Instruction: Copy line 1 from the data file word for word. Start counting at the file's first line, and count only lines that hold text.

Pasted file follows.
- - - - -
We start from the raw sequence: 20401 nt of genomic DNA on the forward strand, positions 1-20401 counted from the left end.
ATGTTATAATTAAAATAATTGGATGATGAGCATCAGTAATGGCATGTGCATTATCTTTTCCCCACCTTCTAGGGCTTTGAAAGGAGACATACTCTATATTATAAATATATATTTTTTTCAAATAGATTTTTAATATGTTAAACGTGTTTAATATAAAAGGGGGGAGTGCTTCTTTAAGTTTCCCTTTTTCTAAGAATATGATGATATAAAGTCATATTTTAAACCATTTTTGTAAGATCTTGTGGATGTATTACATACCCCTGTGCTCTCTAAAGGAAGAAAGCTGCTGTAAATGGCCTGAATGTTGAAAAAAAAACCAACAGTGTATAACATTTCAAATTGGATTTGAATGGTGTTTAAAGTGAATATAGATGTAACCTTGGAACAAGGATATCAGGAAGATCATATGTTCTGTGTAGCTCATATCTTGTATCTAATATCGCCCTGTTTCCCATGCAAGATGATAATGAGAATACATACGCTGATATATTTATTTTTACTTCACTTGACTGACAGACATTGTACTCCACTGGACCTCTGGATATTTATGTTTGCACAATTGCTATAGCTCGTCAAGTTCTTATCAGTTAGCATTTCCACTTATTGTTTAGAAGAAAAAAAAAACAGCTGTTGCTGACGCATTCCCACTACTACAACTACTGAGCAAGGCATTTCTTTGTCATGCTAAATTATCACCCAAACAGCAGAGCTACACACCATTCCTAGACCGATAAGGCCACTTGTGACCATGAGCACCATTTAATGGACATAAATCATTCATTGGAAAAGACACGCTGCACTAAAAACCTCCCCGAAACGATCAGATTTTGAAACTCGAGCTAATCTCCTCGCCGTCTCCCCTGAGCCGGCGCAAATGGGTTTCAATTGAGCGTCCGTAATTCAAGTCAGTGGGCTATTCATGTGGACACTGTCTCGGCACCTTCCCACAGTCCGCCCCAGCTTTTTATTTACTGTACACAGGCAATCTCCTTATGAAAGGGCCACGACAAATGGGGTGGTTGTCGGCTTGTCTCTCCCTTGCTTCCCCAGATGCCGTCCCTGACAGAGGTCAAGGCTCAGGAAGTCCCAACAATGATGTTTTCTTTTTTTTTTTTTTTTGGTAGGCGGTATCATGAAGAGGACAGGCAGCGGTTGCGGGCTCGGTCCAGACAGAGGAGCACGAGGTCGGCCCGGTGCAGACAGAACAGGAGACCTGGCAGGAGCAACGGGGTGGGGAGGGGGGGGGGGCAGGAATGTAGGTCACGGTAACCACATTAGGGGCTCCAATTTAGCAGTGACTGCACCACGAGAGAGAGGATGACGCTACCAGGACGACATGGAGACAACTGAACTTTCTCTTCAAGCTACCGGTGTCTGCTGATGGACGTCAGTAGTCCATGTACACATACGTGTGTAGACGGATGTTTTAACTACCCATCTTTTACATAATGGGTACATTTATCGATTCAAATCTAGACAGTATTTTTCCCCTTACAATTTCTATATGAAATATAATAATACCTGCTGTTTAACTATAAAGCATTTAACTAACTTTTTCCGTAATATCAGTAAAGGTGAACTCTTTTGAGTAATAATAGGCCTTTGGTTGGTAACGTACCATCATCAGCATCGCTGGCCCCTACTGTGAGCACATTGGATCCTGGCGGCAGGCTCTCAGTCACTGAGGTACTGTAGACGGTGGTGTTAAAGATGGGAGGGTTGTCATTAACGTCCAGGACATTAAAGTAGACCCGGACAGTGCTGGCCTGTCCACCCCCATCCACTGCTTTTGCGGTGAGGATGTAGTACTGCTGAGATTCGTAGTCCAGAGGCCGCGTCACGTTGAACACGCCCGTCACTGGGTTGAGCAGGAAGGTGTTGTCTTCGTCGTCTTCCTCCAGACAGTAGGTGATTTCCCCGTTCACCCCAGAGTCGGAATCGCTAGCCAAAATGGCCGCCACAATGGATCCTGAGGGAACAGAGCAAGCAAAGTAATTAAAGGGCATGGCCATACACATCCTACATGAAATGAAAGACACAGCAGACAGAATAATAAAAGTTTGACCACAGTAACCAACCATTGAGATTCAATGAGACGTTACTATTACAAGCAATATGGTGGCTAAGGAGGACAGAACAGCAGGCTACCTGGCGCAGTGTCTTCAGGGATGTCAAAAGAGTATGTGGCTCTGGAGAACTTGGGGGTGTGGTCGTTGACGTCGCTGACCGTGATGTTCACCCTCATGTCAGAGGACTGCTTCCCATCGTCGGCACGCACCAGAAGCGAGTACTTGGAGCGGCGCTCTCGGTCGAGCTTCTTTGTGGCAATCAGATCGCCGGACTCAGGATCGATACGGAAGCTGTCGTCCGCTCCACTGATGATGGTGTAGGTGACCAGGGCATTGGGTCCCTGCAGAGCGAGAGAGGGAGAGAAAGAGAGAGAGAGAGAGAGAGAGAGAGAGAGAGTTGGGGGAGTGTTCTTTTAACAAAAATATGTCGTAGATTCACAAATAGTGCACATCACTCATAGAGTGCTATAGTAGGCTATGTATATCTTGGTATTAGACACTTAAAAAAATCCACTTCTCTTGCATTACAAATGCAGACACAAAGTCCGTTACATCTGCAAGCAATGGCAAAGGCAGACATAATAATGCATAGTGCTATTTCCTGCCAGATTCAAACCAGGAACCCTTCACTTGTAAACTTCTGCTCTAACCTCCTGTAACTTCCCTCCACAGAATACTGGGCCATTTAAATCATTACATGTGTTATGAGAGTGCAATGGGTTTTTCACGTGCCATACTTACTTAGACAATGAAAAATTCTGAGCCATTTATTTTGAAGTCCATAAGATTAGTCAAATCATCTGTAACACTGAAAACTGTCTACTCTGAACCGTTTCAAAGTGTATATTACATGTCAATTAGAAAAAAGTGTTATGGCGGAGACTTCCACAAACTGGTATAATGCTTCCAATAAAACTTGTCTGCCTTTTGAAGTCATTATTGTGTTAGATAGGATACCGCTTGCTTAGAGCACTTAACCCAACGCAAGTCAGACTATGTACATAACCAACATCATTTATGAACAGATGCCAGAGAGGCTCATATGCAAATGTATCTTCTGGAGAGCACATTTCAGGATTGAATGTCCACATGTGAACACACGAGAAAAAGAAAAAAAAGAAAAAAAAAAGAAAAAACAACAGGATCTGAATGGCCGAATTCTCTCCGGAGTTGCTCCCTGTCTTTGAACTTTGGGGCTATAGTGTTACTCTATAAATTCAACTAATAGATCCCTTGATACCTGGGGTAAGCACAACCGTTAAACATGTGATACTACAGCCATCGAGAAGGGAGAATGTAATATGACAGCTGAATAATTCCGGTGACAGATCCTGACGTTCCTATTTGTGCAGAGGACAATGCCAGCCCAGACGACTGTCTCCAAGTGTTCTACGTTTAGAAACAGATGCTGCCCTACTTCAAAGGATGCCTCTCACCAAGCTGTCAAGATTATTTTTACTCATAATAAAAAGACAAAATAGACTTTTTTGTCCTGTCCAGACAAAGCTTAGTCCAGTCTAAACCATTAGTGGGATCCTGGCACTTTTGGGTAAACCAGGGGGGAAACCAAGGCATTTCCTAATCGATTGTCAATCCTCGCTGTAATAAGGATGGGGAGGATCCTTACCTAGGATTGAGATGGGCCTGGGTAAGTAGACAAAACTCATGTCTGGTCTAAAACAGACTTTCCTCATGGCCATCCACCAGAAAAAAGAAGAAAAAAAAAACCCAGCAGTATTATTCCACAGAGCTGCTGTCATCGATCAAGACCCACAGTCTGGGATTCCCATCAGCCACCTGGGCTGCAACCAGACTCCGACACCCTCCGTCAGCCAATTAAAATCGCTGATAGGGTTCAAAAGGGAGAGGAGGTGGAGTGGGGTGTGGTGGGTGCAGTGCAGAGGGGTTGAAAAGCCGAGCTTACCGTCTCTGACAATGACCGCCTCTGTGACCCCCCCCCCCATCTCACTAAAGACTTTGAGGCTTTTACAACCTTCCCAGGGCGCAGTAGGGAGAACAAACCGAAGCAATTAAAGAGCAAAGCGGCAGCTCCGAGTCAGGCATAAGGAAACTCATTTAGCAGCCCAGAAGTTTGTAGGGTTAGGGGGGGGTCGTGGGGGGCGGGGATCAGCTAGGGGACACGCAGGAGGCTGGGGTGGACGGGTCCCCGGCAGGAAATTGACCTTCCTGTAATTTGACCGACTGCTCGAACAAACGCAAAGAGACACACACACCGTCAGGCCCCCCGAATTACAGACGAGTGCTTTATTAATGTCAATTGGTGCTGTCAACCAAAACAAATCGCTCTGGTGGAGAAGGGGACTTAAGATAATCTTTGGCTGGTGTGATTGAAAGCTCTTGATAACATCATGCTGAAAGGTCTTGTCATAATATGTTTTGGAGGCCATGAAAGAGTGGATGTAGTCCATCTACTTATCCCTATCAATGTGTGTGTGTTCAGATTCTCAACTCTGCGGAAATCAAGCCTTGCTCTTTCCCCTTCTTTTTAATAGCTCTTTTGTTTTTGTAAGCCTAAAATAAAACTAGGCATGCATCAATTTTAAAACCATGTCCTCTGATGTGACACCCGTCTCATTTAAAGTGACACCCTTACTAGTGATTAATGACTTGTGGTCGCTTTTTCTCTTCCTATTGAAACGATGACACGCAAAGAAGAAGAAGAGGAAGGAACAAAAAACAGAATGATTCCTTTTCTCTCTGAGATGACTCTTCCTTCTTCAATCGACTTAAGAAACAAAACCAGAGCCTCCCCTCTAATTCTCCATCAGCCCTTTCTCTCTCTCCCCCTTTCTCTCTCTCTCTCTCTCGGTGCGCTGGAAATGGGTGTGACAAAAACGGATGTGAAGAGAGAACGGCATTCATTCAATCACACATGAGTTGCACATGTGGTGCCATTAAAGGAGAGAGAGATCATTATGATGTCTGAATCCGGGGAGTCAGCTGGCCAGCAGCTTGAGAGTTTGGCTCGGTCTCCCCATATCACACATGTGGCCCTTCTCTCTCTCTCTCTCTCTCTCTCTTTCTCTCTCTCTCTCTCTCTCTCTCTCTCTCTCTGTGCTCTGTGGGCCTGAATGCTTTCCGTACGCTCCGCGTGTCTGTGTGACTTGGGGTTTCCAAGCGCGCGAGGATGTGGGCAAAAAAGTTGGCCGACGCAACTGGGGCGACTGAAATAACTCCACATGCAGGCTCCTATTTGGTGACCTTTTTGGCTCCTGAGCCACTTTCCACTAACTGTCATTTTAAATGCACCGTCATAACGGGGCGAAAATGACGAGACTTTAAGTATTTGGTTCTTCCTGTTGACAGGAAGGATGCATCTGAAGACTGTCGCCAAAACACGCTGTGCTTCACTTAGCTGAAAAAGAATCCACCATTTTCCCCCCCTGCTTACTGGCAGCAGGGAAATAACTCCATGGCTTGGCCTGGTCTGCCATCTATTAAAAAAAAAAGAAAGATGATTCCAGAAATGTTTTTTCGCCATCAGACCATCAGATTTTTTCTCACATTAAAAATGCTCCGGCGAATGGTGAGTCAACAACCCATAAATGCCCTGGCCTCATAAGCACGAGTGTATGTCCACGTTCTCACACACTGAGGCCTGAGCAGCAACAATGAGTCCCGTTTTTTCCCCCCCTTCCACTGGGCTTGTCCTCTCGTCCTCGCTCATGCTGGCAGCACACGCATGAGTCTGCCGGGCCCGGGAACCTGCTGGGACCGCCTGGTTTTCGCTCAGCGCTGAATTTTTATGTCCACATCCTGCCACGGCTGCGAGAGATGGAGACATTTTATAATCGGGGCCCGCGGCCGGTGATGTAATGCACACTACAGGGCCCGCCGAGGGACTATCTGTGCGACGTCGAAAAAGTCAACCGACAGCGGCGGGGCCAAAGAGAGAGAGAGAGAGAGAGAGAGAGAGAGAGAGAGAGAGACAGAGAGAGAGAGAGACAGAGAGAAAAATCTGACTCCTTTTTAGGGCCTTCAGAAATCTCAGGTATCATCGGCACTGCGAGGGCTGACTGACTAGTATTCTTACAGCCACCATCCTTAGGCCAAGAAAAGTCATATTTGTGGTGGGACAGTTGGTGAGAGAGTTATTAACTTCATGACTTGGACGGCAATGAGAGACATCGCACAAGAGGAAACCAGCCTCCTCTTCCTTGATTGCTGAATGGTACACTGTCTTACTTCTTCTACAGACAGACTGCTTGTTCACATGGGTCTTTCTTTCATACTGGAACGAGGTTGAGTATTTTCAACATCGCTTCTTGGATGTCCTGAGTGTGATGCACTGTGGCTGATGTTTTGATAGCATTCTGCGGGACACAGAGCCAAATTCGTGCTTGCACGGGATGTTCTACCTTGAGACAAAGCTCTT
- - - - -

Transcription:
We start from the raw sequence: 20401 nt of genomic DNA on the forward strand, positions 1-20401 counted from the left end.